Those include “kindergarten readiness” and “career exploration” in K-8; in grades 9-12, it includes “high-quality, work-based learning” and “civic/financial/digital literacy competency.”
Once the state develops ways to measure aspirational indicators, they will be added to future versions of the GPS dashboard, Lawson said.
The GPS dashboard also will include data for subgroups to help ensure schools are meeting the needs of all children, Behning said.
A positive move
Brad Balch, dean of Indiana State University’s Bayh College of Education, sees the dashboard as a positive move.
“It is a much more realistic means of measuring school performance as opposed to focusing on a single test,” he said. “The five areas represent, for me, a fundamental shift in how we focus on continuous improvement in Indiana, minimizing the punitive implications that often are associated with statewide school performance dashboards.”
Balch was recently invited to participate in the continued development of the dashboard, he said Monday.
Also praising the new dashboard is Terry Spradlin, executive director of the Indiana School Boards Association.
He credited the state DOE and board of education for “significant work and collaboration” in developing the system, in which they’ve convened a number of stakeholder groups for feedback. Spradlin has been involved in some of those meetings.
“Overall, I am confident that the Indiana GPS dashboard will provide the public valuable and insightful information about academic progress” of students and schools, he said.
In the long term, ISBA is hopeful that the Indiana GPS dashboard will replace the current A-F school accountability framework, he said.
“The A-F system has lost credibility and value, given the multiple hold-harmless waivers of grade computations granted by the legislature since 2019 and due to the heavy emphasis” on state testing, Spradlin said.
ISBA would not support using post-graduation metrics for accountability purposes for high schools or school corporations, he said.
Among grades 9-12, dashboard indicators are employment/enrollment (in higher education) three years after graduation as well as median income per capita at a certain point following high school completion.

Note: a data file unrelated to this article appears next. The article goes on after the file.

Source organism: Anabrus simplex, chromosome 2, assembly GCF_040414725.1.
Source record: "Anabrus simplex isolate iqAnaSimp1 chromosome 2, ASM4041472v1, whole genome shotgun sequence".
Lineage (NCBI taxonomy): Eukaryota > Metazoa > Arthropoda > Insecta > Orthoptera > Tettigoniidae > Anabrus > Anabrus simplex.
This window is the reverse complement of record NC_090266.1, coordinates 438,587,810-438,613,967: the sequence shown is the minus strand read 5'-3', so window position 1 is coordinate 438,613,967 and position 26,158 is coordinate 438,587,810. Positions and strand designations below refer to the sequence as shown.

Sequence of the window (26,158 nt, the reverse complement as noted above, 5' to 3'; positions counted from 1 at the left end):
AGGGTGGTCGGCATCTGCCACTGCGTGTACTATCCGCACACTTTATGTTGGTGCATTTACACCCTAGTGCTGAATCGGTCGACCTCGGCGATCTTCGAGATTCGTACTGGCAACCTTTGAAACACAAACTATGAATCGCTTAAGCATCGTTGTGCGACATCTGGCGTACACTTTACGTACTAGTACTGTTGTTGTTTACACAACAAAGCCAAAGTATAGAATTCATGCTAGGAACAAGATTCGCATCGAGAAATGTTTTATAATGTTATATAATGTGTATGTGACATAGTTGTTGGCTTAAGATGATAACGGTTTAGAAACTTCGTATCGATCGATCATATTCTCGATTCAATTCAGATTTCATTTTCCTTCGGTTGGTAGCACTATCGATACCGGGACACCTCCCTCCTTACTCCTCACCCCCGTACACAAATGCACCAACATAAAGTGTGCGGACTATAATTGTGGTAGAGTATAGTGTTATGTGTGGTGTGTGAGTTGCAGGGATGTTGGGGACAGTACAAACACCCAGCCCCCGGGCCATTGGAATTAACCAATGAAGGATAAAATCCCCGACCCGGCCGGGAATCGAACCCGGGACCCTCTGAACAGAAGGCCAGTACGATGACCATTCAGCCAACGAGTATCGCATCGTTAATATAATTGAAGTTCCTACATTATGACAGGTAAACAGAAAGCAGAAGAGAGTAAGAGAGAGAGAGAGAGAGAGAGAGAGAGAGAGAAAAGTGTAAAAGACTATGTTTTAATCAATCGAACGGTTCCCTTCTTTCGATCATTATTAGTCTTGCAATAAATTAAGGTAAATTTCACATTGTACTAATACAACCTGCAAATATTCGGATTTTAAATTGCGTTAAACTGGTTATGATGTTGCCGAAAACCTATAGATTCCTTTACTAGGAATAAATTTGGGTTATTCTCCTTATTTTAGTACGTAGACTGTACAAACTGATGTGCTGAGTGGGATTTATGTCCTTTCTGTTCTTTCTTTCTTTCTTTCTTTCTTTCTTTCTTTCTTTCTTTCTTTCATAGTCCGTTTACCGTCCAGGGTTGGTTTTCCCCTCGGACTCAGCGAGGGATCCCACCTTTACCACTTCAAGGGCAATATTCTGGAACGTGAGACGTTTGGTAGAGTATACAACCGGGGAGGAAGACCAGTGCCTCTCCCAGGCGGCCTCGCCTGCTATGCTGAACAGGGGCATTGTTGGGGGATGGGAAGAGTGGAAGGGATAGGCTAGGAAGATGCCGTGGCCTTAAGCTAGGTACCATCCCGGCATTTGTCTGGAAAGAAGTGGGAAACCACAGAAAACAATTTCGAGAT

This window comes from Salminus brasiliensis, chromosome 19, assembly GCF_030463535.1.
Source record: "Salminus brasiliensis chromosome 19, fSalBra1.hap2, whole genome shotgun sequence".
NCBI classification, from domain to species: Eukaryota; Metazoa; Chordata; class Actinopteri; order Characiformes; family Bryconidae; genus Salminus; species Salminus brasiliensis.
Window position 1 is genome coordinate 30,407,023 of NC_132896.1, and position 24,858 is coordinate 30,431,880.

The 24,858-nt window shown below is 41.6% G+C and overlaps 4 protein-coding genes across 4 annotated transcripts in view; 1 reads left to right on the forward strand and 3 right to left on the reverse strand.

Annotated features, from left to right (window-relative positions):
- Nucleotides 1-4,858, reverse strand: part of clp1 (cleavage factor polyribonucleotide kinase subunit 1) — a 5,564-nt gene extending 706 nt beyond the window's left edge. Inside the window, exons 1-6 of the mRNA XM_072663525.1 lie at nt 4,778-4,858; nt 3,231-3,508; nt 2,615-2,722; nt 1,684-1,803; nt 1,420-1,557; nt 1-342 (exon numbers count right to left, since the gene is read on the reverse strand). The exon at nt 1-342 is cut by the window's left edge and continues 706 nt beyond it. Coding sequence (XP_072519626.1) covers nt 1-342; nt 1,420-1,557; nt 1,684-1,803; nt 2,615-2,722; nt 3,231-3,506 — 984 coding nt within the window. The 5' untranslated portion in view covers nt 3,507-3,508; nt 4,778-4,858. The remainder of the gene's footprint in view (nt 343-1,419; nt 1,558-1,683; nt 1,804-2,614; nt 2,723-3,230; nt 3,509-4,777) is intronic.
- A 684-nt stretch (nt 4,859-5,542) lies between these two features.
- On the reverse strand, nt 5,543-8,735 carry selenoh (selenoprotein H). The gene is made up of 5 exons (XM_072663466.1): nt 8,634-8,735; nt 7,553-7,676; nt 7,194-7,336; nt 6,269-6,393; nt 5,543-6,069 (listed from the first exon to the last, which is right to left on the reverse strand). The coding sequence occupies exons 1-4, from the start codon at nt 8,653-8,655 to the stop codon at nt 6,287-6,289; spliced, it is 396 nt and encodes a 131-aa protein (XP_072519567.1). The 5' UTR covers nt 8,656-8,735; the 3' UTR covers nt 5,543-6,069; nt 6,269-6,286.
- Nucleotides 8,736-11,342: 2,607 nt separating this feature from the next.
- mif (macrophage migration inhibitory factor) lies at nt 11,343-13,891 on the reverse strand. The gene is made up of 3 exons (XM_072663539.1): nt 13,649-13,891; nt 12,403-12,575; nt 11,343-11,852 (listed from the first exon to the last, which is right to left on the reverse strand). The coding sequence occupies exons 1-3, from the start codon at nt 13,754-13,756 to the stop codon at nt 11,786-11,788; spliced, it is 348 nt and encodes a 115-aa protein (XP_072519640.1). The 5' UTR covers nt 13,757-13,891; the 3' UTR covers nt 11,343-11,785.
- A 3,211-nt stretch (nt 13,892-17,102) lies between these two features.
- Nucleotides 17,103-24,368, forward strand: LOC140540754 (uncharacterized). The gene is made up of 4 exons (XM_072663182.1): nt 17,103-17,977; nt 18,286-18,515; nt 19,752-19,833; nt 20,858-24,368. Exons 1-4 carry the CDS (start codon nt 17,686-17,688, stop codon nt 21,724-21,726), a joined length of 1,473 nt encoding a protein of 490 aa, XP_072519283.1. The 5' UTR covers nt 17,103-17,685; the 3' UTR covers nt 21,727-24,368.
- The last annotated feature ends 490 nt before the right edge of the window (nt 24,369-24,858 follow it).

“Those kind of factors we felt were outside the control or influence of school officials and educators once a student graduates,” Spradlin said. “High schools and school corporations shouldn’t be held accountable for things they can no longer impact or influence.”
Vigo County educators react
State Rep. Tonya Pfaff, D-Terre Haute, and a high school math teacher, says the dashboard is a step in the right direction.
“Different schools have different student needs and it is important to be able to support every student in their educational journeys,” said Pfaff, who serves on the House education committee. “The more resources schools have, the more opportunities schools can provide. A dashboard could help demonstrate areas of success and areas of need.”
This new dashboard is still a work in progress, she said. It may help schools be more successful in preparing students for life after high school, however, it is important how the information is used.
“We need to remember that students are more than data points,” Pfaff said. “We need to ensure that the data is used to help schools, not penalize them.”
Among those asked to provide feedback to the state as it has worked on the dashboard is Sarah Gore, Otter Creek Middle School principal. She and other educators were consulted because of their work with the Indiana Association of School Principals.
She provided feedback on metrics, potential target goals and the design of the dashboard. “We’re very grateful for that opportunity,” she said.
“The GPS will offer schools an array of indicators to help tell the school’s story, and it will help communities engage in meaningful conversations regarding education,” she said.
The data is what the data is, she said. But in addition to showing areas needing improvement, the dashboard will also provide information on what schools are doing well.
It will be a new system for schools, which will have to learn to use the data to help drive improvement. “We’re up for that challenge and eager to do it,” Gore said.